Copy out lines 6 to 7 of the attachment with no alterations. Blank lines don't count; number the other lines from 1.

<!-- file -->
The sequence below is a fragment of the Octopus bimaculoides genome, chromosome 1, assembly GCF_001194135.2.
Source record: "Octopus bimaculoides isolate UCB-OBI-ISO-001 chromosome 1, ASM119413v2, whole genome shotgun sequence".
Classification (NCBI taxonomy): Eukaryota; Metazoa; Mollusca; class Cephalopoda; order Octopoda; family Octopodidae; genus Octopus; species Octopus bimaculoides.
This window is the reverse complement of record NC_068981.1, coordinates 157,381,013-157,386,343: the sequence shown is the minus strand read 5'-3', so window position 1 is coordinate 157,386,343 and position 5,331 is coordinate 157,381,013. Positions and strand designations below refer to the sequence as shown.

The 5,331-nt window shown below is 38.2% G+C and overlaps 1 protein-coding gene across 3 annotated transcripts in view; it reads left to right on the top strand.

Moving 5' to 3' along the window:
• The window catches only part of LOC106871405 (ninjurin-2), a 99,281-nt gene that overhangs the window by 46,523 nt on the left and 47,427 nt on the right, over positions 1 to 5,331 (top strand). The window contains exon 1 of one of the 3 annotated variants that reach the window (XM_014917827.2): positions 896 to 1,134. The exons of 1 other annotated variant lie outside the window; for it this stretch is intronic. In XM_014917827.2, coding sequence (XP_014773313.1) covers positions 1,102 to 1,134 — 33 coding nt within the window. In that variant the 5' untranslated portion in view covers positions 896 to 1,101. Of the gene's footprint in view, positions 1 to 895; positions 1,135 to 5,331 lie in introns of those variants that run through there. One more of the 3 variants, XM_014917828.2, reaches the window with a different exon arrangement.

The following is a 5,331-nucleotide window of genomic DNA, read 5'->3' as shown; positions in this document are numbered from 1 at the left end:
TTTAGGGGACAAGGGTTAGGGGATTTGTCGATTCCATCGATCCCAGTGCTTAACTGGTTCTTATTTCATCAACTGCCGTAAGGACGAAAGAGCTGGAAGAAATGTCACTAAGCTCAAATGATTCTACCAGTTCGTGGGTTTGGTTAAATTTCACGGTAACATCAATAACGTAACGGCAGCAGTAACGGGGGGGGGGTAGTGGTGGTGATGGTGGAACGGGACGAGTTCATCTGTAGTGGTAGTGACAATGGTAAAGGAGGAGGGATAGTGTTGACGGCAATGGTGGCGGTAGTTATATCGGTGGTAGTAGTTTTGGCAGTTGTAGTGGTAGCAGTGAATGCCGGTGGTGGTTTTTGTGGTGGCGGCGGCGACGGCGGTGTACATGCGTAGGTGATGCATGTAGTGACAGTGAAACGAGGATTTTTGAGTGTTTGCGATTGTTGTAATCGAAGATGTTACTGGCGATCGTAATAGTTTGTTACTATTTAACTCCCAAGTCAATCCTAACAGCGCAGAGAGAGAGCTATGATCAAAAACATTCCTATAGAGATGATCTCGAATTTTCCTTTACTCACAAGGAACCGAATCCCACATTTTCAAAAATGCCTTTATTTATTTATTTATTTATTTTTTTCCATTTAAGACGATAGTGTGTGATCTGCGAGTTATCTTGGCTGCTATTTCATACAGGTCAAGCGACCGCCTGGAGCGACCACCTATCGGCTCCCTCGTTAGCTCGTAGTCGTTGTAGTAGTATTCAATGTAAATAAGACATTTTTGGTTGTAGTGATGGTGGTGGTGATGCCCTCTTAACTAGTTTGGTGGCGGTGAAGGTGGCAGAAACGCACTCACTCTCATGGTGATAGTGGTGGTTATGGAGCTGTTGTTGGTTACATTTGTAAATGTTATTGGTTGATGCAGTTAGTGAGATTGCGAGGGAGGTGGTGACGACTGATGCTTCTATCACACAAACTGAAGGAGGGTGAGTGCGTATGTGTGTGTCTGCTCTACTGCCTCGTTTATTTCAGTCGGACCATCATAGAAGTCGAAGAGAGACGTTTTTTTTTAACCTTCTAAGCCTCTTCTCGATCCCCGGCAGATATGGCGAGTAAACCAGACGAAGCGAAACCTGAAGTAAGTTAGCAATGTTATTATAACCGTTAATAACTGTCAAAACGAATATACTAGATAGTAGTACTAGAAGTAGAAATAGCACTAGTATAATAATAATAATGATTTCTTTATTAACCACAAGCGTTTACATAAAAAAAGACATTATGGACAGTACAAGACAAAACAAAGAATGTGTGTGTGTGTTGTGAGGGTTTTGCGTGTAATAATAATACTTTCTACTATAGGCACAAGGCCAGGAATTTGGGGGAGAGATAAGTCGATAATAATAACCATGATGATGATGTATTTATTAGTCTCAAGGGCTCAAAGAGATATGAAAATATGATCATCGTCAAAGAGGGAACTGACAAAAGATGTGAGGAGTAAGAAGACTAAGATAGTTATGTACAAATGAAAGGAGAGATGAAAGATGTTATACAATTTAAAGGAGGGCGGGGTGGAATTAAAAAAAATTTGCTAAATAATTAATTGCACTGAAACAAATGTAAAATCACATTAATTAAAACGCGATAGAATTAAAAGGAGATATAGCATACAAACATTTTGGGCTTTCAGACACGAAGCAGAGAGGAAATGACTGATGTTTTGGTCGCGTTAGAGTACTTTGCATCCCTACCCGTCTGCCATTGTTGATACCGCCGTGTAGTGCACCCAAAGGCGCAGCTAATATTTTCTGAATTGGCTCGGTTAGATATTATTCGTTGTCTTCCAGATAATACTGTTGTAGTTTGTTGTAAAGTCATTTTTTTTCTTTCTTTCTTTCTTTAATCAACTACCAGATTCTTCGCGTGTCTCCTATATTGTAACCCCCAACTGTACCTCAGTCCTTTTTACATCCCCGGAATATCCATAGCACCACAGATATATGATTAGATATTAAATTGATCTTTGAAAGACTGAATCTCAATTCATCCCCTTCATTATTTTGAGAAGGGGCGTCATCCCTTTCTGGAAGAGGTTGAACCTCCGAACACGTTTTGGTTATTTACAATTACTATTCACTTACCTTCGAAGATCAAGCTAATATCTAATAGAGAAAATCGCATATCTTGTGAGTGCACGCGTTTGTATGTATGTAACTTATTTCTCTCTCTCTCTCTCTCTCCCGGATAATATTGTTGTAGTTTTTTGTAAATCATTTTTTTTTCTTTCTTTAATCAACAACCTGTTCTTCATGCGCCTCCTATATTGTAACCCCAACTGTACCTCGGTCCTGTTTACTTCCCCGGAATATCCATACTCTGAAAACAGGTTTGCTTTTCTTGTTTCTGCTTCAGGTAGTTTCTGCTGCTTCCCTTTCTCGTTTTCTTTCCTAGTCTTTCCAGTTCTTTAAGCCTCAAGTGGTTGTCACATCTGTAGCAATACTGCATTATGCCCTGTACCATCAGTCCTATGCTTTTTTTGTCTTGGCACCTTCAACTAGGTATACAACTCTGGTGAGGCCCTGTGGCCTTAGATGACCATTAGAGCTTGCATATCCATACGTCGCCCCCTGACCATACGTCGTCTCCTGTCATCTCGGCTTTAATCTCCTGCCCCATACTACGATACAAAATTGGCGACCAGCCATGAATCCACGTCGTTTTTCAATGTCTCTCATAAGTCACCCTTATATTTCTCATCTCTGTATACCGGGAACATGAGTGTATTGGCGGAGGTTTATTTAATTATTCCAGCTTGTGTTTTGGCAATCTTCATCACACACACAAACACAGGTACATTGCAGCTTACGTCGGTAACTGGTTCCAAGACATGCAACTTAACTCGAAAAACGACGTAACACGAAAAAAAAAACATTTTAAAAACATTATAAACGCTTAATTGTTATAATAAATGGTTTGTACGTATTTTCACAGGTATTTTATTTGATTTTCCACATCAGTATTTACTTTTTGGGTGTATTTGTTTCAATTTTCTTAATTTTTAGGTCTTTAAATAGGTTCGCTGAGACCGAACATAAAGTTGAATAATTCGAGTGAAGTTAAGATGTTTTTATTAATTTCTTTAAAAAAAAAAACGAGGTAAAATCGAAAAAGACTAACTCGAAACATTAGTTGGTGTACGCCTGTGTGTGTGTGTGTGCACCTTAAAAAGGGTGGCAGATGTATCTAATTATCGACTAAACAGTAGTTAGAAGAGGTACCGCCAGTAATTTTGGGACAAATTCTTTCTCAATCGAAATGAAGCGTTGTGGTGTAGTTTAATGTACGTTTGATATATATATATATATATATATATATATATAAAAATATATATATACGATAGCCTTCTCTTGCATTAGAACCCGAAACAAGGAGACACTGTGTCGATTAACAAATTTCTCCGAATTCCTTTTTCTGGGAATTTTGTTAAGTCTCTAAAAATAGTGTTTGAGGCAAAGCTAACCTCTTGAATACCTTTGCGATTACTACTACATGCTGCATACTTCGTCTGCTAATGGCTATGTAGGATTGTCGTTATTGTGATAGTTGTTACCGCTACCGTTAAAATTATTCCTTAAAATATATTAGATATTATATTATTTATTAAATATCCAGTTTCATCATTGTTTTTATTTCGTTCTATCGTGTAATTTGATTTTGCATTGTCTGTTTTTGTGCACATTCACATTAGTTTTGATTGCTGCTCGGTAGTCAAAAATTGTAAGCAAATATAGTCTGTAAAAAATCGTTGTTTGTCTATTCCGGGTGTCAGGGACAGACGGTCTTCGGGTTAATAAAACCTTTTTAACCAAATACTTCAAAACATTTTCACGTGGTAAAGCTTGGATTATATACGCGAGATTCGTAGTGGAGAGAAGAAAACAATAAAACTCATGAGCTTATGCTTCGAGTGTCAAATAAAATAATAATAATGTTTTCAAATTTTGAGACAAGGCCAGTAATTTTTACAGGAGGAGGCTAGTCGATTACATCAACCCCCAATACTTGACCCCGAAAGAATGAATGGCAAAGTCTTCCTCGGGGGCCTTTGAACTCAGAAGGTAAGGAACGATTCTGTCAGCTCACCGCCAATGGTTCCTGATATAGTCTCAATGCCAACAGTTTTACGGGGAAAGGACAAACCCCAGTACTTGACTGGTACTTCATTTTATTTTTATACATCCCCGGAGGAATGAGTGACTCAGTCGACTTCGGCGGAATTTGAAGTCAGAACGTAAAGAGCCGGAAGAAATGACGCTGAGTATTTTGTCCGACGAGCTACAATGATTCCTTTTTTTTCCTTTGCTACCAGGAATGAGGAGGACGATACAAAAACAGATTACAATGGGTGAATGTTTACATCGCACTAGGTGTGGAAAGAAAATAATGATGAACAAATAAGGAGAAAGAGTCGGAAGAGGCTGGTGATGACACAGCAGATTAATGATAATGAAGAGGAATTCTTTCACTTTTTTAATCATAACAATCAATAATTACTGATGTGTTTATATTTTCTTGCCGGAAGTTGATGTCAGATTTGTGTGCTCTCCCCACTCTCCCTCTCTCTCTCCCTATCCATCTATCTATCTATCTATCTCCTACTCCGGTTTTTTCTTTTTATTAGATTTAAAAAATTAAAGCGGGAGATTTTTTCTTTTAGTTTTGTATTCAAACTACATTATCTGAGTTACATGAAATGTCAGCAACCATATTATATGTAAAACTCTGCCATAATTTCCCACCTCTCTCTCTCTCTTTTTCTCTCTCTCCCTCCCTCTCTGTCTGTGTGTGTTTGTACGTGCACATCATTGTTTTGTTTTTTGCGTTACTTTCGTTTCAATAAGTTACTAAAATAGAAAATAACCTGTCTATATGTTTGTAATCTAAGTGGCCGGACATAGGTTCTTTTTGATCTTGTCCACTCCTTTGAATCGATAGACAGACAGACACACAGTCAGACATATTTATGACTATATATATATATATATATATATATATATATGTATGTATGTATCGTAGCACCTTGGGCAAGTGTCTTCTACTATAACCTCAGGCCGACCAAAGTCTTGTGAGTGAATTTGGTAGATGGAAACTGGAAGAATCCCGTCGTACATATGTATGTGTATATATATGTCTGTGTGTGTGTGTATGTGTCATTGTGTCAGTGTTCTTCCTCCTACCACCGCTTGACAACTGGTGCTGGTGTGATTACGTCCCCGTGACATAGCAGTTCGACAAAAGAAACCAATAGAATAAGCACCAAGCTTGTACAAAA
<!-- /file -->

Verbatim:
Moving 5' to 3' along the window:
• The window catches only part of LOC106871405 (ninjurin-2), a 99,281-nt gene that overhangs the window by 46,523 nt on the left and 47,427 nt on the right, over positions 1 to 5,331 (top strand). The window contains exon 1 of one of the 3 annotated variants that reach the window (XM_014917827.2): positions 896 to 1,134. The exons of 1 other annotated variant lie outside the window; for it this stretch is intronic. In XM_014917827.2, coding sequence (XP_014773313.1) covers positions 1,102 to 1,134 — 33 coding nt within the window. In that variant the 5' untranslated portion in view covers positions 896 to 1,101. Of the gene's footprint in view, positions 1 to 895; positions 1,135 to 5,331 lie in introns of those variants that run through there. One more of the 3 variants, XM_014917828.2, reaches the window with a different exon arrangement.